Whereas most of the Uffizi drawings are straightforward copies of a section of one of the original compositions, here Poppi has extracted his two figures from two different scenes. The St. John the Baptist to the right of the sheet reproduces the central figure in the fresco, St. John the Baptist preaching to the multitude (1515; fig. 1), while the young male figure undressing is found to the far left of St. John baptising the people (1517; fig. 2). Within the chapel itself, the sequence of the frescoes starts with the Baptism of Christ, at the right hand end of the far wall, opposite the entrance, followed by the Preaching of the Baptist, and on the next wall the Baptism of the people.
Poppi’s series of drawings must have been executed in the late 1560s, as one of the drawings in the Uffizi,2 copying the left-hand figures in the Annunciation to Zacharias, bears on the base of the altar the date of 1569, in Roman numerals. Alessandra Giovannetti has noted (as did also John Shearman and Anna Petrioli Tofani) that Poppi is known to have been working on a restoration in the Chiostro at about that time, so would have had the opportunity to study the frescoes then. The evidence for his presence is the fact that his name is inscribed, together with the date of 1568 and a grotesque decoration, fairly high up on a pilaster to the right of The Birth of the Baptist, indicating that he must have been working there, up a scaffold, at that date.
Further evidence that the drawings were originally in a single album has been discovered by Alessandra Giovannetti, who has noted that the artist's will of 1588 states that he wished to bequeath to Bastiano Morandini, his cousin, an album of his drawings after the Chiostro dello Scalzo by Andrea del Sarto: ’un libro de’ disegni fatto di mano di esso testatore, dove è tutto lo scalzo di Andrea del Sarto…’.3 Anna Forlani Tempesti has found more documentation for the group of drawings in the Uffizi, which were sold in 1782, by Giuseppe Salvetti, in a book of about eighty drawings, including these copies after Andrea del Sarto.4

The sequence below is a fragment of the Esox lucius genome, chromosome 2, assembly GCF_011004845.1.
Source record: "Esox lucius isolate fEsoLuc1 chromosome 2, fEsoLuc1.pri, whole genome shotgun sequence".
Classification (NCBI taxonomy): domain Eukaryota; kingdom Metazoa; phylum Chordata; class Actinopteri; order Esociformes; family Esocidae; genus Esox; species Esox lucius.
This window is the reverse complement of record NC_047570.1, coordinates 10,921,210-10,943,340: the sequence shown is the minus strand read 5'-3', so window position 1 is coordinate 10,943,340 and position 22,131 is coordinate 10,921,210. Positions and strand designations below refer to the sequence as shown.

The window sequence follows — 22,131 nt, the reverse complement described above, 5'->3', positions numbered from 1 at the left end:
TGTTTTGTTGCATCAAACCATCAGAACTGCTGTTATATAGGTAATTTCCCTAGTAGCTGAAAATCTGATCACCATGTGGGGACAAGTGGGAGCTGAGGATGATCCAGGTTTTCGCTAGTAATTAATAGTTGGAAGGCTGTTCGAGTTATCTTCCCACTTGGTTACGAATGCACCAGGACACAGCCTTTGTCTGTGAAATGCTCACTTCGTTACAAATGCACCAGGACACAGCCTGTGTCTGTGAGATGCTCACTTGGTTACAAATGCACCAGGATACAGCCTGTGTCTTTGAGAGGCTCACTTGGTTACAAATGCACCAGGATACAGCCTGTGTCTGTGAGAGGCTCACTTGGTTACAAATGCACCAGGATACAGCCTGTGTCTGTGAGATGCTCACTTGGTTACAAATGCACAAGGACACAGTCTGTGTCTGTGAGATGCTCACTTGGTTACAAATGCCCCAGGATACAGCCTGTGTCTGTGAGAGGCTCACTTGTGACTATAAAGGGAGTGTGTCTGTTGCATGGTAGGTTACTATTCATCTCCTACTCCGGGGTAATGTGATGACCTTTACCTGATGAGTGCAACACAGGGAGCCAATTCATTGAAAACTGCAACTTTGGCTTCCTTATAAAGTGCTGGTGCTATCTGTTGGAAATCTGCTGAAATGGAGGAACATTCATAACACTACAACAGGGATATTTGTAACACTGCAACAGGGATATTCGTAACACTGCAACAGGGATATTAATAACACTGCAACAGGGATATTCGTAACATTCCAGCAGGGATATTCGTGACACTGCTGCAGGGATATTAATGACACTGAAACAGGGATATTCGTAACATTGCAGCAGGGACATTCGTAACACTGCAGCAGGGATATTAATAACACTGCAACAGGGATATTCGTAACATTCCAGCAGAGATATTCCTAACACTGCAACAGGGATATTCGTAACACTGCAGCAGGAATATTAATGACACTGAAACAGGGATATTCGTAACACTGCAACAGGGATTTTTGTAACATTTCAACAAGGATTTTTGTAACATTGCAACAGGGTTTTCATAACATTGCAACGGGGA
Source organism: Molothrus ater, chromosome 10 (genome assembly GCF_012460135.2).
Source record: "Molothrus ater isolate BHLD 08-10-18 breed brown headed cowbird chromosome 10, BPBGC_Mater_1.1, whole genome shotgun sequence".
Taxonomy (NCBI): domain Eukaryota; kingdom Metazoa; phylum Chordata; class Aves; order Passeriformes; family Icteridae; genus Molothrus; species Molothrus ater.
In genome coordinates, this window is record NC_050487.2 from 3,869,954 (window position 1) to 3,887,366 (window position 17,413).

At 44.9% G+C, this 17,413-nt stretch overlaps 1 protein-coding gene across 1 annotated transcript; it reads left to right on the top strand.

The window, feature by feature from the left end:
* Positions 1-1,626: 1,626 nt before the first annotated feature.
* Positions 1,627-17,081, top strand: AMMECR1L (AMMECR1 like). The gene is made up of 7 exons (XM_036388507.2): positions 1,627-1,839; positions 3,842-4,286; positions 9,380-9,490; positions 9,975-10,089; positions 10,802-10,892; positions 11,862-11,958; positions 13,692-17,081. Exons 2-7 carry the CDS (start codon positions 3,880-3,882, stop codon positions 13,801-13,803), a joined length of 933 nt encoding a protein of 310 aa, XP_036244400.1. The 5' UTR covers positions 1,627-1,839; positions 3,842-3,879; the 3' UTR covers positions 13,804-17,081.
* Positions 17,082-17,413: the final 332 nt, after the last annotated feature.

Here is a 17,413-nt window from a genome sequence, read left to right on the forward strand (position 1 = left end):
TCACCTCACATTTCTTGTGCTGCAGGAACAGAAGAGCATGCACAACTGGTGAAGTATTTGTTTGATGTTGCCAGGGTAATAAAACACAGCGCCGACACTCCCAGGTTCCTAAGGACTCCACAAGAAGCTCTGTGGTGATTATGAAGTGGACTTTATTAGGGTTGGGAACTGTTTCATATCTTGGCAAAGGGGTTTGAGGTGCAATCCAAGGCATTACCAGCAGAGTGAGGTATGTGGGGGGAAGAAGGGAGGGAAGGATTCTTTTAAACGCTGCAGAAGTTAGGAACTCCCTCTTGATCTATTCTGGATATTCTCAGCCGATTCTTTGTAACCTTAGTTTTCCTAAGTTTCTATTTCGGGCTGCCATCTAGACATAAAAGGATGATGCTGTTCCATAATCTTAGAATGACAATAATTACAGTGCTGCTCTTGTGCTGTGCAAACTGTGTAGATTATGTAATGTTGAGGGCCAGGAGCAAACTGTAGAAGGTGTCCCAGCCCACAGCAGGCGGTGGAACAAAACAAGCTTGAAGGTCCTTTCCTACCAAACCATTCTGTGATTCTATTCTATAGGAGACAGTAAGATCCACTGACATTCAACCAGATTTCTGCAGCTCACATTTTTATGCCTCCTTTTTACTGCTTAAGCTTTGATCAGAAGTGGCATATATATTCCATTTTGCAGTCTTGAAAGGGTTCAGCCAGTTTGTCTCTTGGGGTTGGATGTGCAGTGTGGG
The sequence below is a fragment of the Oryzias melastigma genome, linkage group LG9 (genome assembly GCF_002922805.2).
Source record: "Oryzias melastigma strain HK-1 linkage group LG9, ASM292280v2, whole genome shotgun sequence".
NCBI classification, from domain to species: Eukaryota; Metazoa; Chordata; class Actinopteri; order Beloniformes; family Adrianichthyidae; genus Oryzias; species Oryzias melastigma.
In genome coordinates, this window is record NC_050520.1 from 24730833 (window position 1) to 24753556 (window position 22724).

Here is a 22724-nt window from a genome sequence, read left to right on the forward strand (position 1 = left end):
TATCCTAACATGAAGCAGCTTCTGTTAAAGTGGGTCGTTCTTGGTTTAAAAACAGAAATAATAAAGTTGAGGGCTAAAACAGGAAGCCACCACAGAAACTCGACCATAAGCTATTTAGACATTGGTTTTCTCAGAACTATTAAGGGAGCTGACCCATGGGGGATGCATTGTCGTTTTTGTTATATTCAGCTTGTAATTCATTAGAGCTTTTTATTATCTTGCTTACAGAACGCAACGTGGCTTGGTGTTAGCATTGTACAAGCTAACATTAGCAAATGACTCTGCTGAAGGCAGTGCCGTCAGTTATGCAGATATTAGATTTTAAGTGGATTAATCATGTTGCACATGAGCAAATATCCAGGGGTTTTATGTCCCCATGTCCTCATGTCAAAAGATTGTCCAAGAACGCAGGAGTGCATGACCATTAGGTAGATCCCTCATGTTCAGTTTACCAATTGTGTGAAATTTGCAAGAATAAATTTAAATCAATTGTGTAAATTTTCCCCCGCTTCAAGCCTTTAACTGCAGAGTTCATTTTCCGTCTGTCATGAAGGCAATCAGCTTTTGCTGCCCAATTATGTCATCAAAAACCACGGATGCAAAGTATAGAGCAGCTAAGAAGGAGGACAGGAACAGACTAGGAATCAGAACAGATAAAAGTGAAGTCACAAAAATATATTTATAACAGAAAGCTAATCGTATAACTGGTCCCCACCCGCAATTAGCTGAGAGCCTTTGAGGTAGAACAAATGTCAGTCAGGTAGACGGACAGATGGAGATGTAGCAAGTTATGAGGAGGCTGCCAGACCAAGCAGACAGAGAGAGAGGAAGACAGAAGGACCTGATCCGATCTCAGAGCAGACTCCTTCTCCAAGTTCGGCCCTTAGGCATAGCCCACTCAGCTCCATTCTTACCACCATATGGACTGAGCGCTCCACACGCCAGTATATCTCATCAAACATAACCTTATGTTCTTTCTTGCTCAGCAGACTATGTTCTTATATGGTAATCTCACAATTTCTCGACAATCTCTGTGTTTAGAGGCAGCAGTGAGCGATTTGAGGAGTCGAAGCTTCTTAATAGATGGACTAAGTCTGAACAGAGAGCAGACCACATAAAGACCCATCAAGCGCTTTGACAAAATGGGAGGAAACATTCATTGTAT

It has been suggested that Poppi used these drawings primarily to study the complexity of del Sarto’s draperies and figure attitudes, in the context of the revivalist tendencies which dominated Florentine art in the second half of the 16th century. It is easy to imagine the admiration that Poppi would have had for the work of Andrea del Sarto, and while he was restoring and working on the frescoes, he had a unique and invaluable opportunity to study them in depth.
The delicacy of the execution of the present sheet is at the same time exquisite and moving. The artist has created a precious memory of one the most important fresco cycles of the Renaissance which, being executed in monochrome, is also particularly close in its artistic expression to the world of drawings.
1. A. Giovannetti, Francesco Morandini detto Il Poppi, Florence 1995, pp. 208-209, D2, reproduced
2. Florence, GDSU, 14464; Giovanetti, op. cit., reproduced p. 223, fig. 115
3. Ibid.,p. 210
4. loc. cit.
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